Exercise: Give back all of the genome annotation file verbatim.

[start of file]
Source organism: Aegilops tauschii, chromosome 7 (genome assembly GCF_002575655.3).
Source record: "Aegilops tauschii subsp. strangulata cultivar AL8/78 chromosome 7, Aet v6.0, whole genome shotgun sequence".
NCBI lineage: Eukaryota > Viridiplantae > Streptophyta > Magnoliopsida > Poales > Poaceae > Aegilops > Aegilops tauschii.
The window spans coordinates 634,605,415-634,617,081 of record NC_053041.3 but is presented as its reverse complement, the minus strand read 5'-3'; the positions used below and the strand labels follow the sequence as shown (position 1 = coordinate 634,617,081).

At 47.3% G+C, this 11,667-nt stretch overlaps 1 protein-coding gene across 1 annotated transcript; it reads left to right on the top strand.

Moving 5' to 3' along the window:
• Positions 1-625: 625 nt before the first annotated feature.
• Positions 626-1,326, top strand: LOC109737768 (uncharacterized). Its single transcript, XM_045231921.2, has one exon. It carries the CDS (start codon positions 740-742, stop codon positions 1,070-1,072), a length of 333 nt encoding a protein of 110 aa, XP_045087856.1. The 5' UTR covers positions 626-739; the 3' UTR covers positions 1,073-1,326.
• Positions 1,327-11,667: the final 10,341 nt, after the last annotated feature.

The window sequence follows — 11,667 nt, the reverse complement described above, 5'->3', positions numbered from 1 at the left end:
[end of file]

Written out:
Source organism: Aegilops tauschii, chromosome 7 (genome assembly GCF_002575655.3).
Source record: "Aegilops tauschii subsp. strangulata cultivar AL8/78 chromosome 7, Aet v6.0, whole genome shotgun sequence".
NCBI lineage: Eukaryota > Viridiplantae > Streptophyta > Magnoliopsida > Poales > Poaceae > Aegilops > Aegilops tauschii.
The window spans coordinates 634,605,415-634,617,081 of record NC_053041.3 but is presented as its reverse complement, the minus strand read 5'-3'; the positions used below and the strand labels follow the sequence as shown (position 1 = coordinate 634,617,081).

At 47.3% G+C, this 11,667-nt stretch overlaps 1 protein-coding gene across 1 annotated transcript; it reads left to right on the top strand.

Moving 5' to 3' along the window:
• Positions 1-625: 625 nt before the first annotated feature.
• Positions 626-1,326, top strand: LOC109737768 (uncharacterized). Its single transcript, XM_045231921.2, has one exon. It carries the CDS (start codon positions 740-742, stop codon positions 1,070-1,072), a length of 333 nt encoding a protein of 110 aa, XP_045087856.1. The 5' UTR covers positions 626-739; the 3' UTR covers positions 1,073-1,326.
• Positions 1,327-11,667: the final 10,341 nt, after the last annotated feature.

The window sequence follows — 11,667 nt, the reverse complement described above, 5'->3', positions numbered from 1 at the left end: